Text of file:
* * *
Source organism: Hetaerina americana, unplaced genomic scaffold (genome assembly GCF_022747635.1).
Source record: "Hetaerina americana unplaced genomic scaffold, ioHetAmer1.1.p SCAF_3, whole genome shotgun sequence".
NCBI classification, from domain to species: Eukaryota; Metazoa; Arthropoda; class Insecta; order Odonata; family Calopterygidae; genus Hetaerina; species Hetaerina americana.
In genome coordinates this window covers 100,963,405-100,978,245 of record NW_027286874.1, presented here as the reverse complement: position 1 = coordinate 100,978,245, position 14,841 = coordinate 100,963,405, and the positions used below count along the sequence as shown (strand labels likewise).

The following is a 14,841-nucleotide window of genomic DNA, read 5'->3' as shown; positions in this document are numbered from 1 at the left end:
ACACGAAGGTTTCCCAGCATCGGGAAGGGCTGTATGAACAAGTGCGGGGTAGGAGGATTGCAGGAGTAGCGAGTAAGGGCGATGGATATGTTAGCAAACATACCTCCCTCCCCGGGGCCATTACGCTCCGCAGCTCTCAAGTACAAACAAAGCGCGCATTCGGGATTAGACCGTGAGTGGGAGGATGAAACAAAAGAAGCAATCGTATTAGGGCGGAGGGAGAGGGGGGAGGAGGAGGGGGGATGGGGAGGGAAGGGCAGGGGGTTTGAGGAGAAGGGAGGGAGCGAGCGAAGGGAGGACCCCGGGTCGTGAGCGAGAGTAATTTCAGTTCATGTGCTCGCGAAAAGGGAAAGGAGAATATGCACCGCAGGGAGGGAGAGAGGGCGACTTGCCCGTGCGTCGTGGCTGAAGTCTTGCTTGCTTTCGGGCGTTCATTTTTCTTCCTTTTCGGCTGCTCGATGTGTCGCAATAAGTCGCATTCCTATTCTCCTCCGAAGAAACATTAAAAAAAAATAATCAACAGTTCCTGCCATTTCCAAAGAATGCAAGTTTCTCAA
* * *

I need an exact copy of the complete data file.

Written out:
Source organism: Hetaerina americana, unplaced genomic scaffold (genome assembly GCF_022747635.1).
Source record: "Hetaerina americana unplaced genomic scaffold, ioHetAmer1.1.p SCAF_3, whole genome shotgun sequence".
NCBI classification, from domain to species: Eukaryota; Metazoa; Arthropoda; class Insecta; order Odonata; family Calopterygidae; genus Hetaerina; species Hetaerina americana.
In genome coordinates this window covers 100,963,405-100,978,245 of record NW_027286874.1, presented here as the reverse complement: position 1 = coordinate 100,978,245, position 14,841 = coordinate 100,963,405, and the positions used below count along the sequence as shown (strand labels likewise).

The following is a 14,841-nucleotide window of genomic DNA, read 5'->3' as shown; positions in this document are numbered from 1 at the left end:
ACACGAAGGTTTCCCAGCATCGGGAAGGGCTGTATGAACAAGTGCGGGGTAGGAGGATTGCAGGAGTAGCGAGTAAGGGCGATGGATATGTTAGCAAACATACCTCCCTCCCCGGGGCCATTACGCTCCGCAGCTCTCAAGTACAAACAAAGCGCGCATTCGGGATTAGACCGTGAGTGGGAGGATGAAACAAAAGAAGCAATCGTATTAGGGCGGAGGGAGAGGGGGGAGGAGGAGGGGGGATGGGGAGGGAAGGGCAGGGGGTTTGAGGAGAAGGGAGGGAGCGAGCGAAGGGAGGACCCCGGGTCGTGAGCGAGAGTAATTTCAGTTCATGTGCTCGCGAAAAGGGAAAGGAGAATATGCACCGCAGGGAGGGAGAGAGGGCGACTTGCCCGTGCGTCGTGGCTGAAGTCTTGCTTGCTTTCGGGCGTTCATTTTTCTTCCTTTTCGGCTGCTCGATGTGTCGCAATAAGTCGCATTCCTATTCTCCTCCGAAGAAACATTAAAAAAAAATAATCAACAGTTCCTGCCATTTCCAAAGAATGCAAGTTTCTCAA